Labor Day will be no holiday for Florida if Hurricane Dorian follows its projected path.
The National Hurricane Center predicts Dorian will build into an "extremely dangerous" storm as it sucks up the warm Atlantic waters over the next three days.
The storm could slam into southeastern Florida early Monday as a Category 4 hurricane with winds of at least 209 kilometers per hour (130 mph).
Governor Ron DeSantis has declared a state of emergency for the entire state. U.S. President Donald Trump has canceled a planned trip to Poland to "ensure that all resources of the federal government are focused on the arriving storm ... it's something very important for me to be here," he said Thursday.
Residents along Florida's Atlantic Coast have been told to stand by for possible evacuation. They are filling their gas tanks and stocking up on food, water, and emergency supplies.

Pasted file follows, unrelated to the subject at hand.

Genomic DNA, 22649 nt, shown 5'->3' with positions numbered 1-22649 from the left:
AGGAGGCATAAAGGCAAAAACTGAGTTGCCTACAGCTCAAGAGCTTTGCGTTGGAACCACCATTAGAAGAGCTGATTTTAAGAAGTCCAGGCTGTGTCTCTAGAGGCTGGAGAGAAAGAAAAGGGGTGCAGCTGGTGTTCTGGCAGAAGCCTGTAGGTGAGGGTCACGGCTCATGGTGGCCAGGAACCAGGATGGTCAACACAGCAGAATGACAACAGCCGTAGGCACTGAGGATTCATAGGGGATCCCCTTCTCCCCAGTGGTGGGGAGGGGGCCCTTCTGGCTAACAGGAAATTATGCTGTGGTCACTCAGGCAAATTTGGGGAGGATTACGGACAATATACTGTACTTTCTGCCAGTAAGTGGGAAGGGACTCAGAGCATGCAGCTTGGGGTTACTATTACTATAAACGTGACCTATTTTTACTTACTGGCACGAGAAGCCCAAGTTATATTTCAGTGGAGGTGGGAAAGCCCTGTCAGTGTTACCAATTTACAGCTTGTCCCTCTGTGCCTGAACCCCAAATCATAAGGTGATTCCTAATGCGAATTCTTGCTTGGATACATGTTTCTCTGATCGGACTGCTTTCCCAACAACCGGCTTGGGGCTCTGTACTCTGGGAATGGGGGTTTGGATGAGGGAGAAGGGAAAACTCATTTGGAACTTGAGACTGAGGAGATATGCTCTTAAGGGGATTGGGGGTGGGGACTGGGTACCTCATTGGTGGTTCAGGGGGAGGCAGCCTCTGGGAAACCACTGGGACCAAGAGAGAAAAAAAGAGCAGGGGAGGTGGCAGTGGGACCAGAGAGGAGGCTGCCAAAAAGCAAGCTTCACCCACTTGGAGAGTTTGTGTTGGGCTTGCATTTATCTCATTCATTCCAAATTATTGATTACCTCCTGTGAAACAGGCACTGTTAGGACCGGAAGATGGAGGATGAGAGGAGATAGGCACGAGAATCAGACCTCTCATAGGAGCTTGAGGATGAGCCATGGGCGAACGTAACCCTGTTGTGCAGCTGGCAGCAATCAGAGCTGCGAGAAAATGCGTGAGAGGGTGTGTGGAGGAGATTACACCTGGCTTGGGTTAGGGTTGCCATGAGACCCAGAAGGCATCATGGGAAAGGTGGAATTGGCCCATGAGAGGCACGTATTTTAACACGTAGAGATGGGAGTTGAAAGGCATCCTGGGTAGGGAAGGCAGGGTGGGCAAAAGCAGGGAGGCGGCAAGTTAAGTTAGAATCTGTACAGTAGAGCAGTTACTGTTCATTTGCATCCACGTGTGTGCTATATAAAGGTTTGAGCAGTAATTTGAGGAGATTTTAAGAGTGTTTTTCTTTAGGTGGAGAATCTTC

The governor of Georgia, north of Florida, has also declared an emergency in his state.
Category 4 storms are capable of what experts describe as catastrophic damage — destroying homes and stores, ripping up roads, and knocking down trees and power lines.
As of late Thursday, Dorian was a Category 1 hurricane, centered about 535 kilometers (332 miles) east of the Bahamas with top winds of 140 kilometers per hour (87 mph).
Forecasters expect Dorian to move over parts of the northwest Bahamas on Sunday.
Dorian largely spared Puerto Rico and the U.S and British Virgin Islands, causing some floods and power outages but no major damage.